The Patroness of Christian Unity
This month I’d like to introduce to you the patroness of Christian unity, Maria Gabriella Sagheddu. She was born in 1914 in Italy.
Motivated to deepen her piety she enrolled in a Catholic youth group called Azione Cattolica (Catholic Action) at the age of 18 where she dedicated herself to teaching catechism to her fellow youth, helping the aged and to the life of prayer.
At the age of 20, desiring to consecrate herself to God as a nun, she entered the Trappist monastery in Grottaferrata, near Rome. There she encountered the abbess of the monastery, Mother Pia Gullini, who was passionate about ecumenism, inspired most especially by Fr Paul Couturier, whom I wrote about last month.
The turning point for Sr Maria Gabriella was the promotion of novenas throughout Europe in the mid-1930s through pamphlets that encouraged people to pray and make sacrifices for Christian unity. The nuns at Grottaferrata took part in such novenas, and in a personal way Sr Maria Gabriella was so touched that she found a new vocation.
She was delighted to have the favour of the abbess who granted her permission to dedicate herself specially to praying for Christian unity while still remaining a nun in the monastery.
That very night Maria suffered pain in her shoulder and later she was diagnosed with tuberculosis.
She accepted her suffering and offered it as spiritual sacrifice for the unity of Christians. After about one and half years of suffering she died on April 23, 1939. Remarkably, the reading for that Sunday included the words from the Gospel of John: There will be one flock and one shepherd (10:16).
Maria Gabriella was beatified by Pope John Paul II on January 25, 1983, at the end of the Week of Prayer for Christian Unity.
Possibly someone may object: Maria lived a cloistered life and possibly never met Christians of other denominations, never participated in ecumenical meetings. How, then, can she be the patroness of Christian unity?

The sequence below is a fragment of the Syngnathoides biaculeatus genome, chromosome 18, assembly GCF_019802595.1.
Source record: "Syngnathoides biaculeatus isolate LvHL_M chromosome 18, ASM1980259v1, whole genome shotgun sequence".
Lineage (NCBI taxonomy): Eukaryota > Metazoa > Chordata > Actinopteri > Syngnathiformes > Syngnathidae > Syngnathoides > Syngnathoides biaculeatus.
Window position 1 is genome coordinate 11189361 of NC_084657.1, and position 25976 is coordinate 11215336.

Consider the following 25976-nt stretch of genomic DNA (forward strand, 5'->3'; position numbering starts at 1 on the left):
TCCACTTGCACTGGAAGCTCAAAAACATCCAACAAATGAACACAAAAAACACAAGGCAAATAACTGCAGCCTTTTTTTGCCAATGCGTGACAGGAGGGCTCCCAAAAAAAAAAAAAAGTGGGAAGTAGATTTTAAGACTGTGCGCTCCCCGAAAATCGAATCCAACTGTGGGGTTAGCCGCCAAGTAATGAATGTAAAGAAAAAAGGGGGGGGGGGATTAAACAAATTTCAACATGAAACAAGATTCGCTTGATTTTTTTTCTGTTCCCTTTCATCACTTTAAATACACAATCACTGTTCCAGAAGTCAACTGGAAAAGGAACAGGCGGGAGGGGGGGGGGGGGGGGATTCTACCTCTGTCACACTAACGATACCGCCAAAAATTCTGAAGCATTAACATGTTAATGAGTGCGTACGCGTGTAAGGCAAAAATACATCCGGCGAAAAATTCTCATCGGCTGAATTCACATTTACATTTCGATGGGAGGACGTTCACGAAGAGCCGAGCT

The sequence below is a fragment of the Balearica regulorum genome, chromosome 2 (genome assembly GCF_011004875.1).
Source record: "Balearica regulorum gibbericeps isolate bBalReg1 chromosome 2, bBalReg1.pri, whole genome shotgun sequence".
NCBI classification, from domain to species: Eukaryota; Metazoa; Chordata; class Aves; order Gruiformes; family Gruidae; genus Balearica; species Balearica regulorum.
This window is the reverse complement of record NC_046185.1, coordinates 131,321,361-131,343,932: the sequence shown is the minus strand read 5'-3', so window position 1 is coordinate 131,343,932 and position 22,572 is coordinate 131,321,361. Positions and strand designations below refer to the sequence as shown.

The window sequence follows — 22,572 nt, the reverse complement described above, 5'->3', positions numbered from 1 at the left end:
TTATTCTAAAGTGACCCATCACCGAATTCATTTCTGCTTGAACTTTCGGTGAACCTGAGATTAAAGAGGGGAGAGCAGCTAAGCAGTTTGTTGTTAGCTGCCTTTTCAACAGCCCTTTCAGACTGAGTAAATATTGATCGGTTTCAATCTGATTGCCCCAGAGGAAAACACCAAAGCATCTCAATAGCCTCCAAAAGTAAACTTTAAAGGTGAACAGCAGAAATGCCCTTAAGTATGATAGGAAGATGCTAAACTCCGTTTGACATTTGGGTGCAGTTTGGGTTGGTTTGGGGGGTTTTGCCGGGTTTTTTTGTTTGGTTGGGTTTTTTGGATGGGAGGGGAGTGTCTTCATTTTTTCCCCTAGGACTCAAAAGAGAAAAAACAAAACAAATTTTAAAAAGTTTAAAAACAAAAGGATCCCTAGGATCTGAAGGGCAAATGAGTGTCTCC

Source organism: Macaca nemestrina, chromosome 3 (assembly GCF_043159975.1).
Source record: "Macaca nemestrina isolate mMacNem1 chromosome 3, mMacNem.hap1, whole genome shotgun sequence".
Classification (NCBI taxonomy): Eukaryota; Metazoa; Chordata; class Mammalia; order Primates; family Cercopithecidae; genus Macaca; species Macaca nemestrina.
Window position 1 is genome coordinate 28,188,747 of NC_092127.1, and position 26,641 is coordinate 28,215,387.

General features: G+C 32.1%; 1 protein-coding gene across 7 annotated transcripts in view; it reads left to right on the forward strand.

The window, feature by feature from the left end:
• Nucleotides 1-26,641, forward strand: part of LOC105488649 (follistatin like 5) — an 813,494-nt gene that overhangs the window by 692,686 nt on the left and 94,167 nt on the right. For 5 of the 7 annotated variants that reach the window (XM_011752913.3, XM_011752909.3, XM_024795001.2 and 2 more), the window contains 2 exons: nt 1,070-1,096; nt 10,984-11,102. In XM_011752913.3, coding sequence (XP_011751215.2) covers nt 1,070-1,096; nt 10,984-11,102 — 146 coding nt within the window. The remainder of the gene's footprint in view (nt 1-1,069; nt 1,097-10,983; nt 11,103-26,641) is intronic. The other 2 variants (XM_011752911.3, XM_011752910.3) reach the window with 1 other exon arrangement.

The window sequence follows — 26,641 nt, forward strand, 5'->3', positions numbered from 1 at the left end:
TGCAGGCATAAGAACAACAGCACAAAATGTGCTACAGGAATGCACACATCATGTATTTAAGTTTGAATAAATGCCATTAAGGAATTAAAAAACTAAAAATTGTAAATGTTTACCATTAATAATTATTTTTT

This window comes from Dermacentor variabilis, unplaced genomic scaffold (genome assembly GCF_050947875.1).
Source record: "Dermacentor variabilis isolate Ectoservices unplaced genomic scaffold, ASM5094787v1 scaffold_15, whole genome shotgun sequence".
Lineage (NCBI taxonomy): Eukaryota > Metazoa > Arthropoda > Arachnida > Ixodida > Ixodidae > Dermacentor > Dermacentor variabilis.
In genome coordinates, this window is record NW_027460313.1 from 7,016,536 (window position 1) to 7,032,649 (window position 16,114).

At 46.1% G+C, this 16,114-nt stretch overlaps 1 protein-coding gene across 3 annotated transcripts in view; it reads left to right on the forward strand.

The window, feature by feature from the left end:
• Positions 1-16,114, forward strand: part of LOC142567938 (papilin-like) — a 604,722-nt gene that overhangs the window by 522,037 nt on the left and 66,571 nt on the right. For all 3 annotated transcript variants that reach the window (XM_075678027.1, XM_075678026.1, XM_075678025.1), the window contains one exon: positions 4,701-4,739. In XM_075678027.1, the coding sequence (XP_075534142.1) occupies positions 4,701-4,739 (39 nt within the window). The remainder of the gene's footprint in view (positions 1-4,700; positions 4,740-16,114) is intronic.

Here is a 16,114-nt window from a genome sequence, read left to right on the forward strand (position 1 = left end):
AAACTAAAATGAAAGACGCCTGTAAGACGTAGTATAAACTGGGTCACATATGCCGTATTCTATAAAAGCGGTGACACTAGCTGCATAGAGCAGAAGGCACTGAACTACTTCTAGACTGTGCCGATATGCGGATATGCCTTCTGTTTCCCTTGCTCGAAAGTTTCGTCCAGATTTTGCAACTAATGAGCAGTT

Such an observation would be fair comment. Yet, it takes nothing away from her consecration for unity to which her own life testifies.
After her death, it was discovered that in her Bible chapter 17 of St John’s gospel, especially in verses 11 and 21, in which Jesus prays for unity of his disciples, had become yellowed and worn from being read often. For Sr Maria Gabriella, Christian divisions were wounds to the body of Christ for which she prayed for healing.
And in his encyclical on Christian unity, Ut Unum Sint (That They May Be One), John Paul II testifies: Praying for unity is not a matter reserved only to those who actually experience the lack of unity among Christians. In the deep personal dialogue which each of us must carry on with the Lord in prayer, concern for unity cannot be absent.
Only in this way, in fact, will that concern fully become part of the reality of our life and of the commitments we have taken on in the Church. It was in order to reaffirm this duty that I set before the faithful of the Catholic Church a model which I consider exemplary, the model of a Trappistine Sister, Bl Maria Gabriella of Unity, John Paul II wrote.
Sr Maria Gabriella, called by her vocation to be apart from the world, devoted her life to meditation and prayer centred on chapter 17 of St John’s Gospel, and offered her life for Christian unity…
The example of Sister Maria Gabriella is instructive; it helps us to understand that there are no special times, situations or places of prayer for unity. Christ’s prayer to the Father is offered as a model for everyone, always and everywhere, the pope wrote.
In her short life in the convent just three years Sr Maria Gabriella assumed an attitude that was ecumenical in nature, fitting and possible in an enclosed life. She lived the little way of ecumenism which, for her, meant converting from selfishness and pride which most often nourish divisions. Hers was not a theoretical expose of ecumenism but an ecumenical attitude in her daily life.
Maria might not have appeared in ecumenical gatherings and left no laudable ecumenical discourse, but nonetheless lived fully a true ecclesial spirituality of faith in love and unity.
Maria’s body is housed in the chapel of Unity at the Trappist monastery of Our Lady of St Joseph at Vitorchiano, about 70km north-west of Rome.
Naming her a patroness of the ecumenical movement is, on one hand, a recognition of her consecration for unity and, on the other, a loud demonstration look, here is a model to emulate.
Read about previous Saints of Christian Unity at www.scross.co.za/category/perspectives/chama/